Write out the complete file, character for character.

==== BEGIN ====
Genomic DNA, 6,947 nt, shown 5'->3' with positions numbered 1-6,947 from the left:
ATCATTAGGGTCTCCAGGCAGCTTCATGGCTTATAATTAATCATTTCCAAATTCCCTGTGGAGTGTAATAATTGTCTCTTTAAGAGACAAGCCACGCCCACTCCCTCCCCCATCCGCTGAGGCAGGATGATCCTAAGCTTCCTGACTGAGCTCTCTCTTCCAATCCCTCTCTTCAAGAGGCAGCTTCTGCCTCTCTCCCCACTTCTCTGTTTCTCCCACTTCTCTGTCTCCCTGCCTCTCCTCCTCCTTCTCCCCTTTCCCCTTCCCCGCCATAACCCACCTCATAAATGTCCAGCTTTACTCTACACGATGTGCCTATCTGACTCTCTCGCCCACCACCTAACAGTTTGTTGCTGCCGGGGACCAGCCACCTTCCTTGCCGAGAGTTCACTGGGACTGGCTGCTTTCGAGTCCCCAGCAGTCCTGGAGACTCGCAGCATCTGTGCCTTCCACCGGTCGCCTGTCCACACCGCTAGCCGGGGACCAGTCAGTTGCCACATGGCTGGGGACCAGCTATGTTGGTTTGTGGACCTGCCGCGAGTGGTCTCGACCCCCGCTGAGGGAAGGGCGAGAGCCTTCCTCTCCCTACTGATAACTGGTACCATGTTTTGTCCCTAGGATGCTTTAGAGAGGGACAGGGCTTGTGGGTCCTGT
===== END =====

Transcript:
Genomic DNA, 6,947 nt, shown 5'->3' with positions numbered 1-6,947 from the left:
ATCATTAGGGTCTCCAGGCAGCTTCATGGCTTATAATTAATCATTTCCAAATTCCCTGTGGAGTGTAATAATTGTCTCTTTAAGAGACAAGCCACGCCCACTCCCTCCCCCATCCGCTGAGGCAGGATGATCCTAAGCTTCCTGACTGAGCTCTCTCTTCCAATCCCTCTCTTCAAGAGGCAGCTTCTGCCTCTCTCCCCACTTCTCTGTTTCTCCCACTTCTCTGTCTCCCTGCCTCTCCTCCTCCTTCTCCCCTTTCCCCTTCCCCGCCATAACCCACCTCATAAATGTCCAGCTTTACTCTACACGATGTGCCTATCTGACTCTCTCGCCCACCACCTAACAGTTTGTTGCTGCCGGGGACCAGCCACCTTCCTTGCCGAGAGTTCACTGGGACTGGCTGCTTTCGAGTCCCCAGCAGTCCTGGAGACTCGCAGCATCTGTGCCTTCCACCGGTCGCCTGTCCACACCGCTAGCCGGGGACCAGTCAGTTGCCACATGGCTGGGGACCAGCTATGTTGGTTTGTGGACCTGCCGCGAGTGGTCTCGACCCCCGCTGAGGGAAGGGCGAGAGCCTTCCTCTCCCTACTGATAACTGGTACCATGTTTTGTCCCTAGGATGCTTTAGAGAGGGACAGGGCTTGTGGGTCCTGT